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Appealing a “Non-Appealable” Order in a Workers’ Compensation Case

September 4, 2016 General

Compensation Case

Pursuant to a recent ruling in Pennsylvania, the phrase “not subject to appeal,” when written on an order issued by a workers’ compensation judge, may essentially be meaningless. A court has ruled that, even though an order was clearly stamped as “not subject to appeal,” an insurer who failed to appeal the order in a timely manner is precluded from relief. Here’s what happened.

An injured worker in Pennsylvania filed a workers’ compensation claim against an uninsured employer. As a result, the Uninsured Employers Guaranty Fund (UEGF) filed a petition against the employer’s former insurer, Somerset Insurance. Somerset answered the petition, but also filed a motion to strike/dismiss, arguing that its policy with the employer was not valid at the time of the injury. The workers’ compensation judge issued an order dismissing the petition, but clearly stated that the order only addressed the petition filed by UEGF, not the injured worker’s original claim. The court stamped on the order “This Interim/Interlocutory Order is Not Subject to Appeal.” UEGF did not appeal.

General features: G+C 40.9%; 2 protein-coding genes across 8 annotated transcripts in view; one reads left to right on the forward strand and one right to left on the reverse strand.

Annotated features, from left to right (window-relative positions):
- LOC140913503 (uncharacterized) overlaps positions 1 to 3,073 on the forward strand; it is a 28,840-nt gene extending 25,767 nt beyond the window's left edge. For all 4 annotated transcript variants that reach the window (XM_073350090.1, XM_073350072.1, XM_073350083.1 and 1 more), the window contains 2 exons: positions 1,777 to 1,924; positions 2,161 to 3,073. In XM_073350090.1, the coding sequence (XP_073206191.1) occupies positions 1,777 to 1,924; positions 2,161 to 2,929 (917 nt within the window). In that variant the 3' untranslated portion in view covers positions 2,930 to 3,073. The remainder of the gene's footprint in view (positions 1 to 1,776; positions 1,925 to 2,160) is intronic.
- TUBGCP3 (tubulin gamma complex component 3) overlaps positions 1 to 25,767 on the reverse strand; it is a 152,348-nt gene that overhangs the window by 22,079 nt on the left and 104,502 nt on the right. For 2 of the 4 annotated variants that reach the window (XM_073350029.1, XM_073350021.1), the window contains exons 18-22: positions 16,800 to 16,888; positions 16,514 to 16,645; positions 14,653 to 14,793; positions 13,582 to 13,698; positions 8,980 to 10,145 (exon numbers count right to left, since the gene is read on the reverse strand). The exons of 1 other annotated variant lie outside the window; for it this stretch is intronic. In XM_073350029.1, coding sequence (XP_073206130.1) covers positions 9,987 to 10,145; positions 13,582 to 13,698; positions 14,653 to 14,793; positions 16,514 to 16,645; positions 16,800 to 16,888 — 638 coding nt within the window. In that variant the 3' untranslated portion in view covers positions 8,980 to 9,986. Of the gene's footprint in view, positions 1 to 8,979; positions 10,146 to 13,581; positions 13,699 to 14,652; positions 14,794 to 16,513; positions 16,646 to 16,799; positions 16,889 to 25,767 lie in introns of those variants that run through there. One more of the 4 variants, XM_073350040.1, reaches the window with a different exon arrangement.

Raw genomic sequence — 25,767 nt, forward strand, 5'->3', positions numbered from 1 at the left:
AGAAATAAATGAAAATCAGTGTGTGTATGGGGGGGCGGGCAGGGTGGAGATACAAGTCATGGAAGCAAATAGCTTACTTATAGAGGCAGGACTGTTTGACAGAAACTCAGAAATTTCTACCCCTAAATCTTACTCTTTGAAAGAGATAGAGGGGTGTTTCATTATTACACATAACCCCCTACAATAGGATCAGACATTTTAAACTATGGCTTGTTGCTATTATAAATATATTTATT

Sometime later, the workers’ compensation judge ruled on the claim petition, also reaffirming the earlier Interim/Interlocutory order dismissing UEGF’s petition to Somerset. UEGF appealed the final dispensation of the claim petition, but the Workers’ Compensation Appeal Board rejected that appeal, saying it was not timely filed. Instead, the WCAB concluded, the interim/interlocutory order was actually a final order, which should have been appealed at the time it was issued. Since it was not appealed, and the time for the filing the appeal had passed, UEGF had lost its chance to appeal.

The Commonwealth Court did not make a final determination of the issue. Instead, the court remanded the matter back to the WCAB, asking the board to determine whether UEGF was entitled to file the later appeal, in good faith reliance on the representation in the original order that it was “not subject to appeal.”

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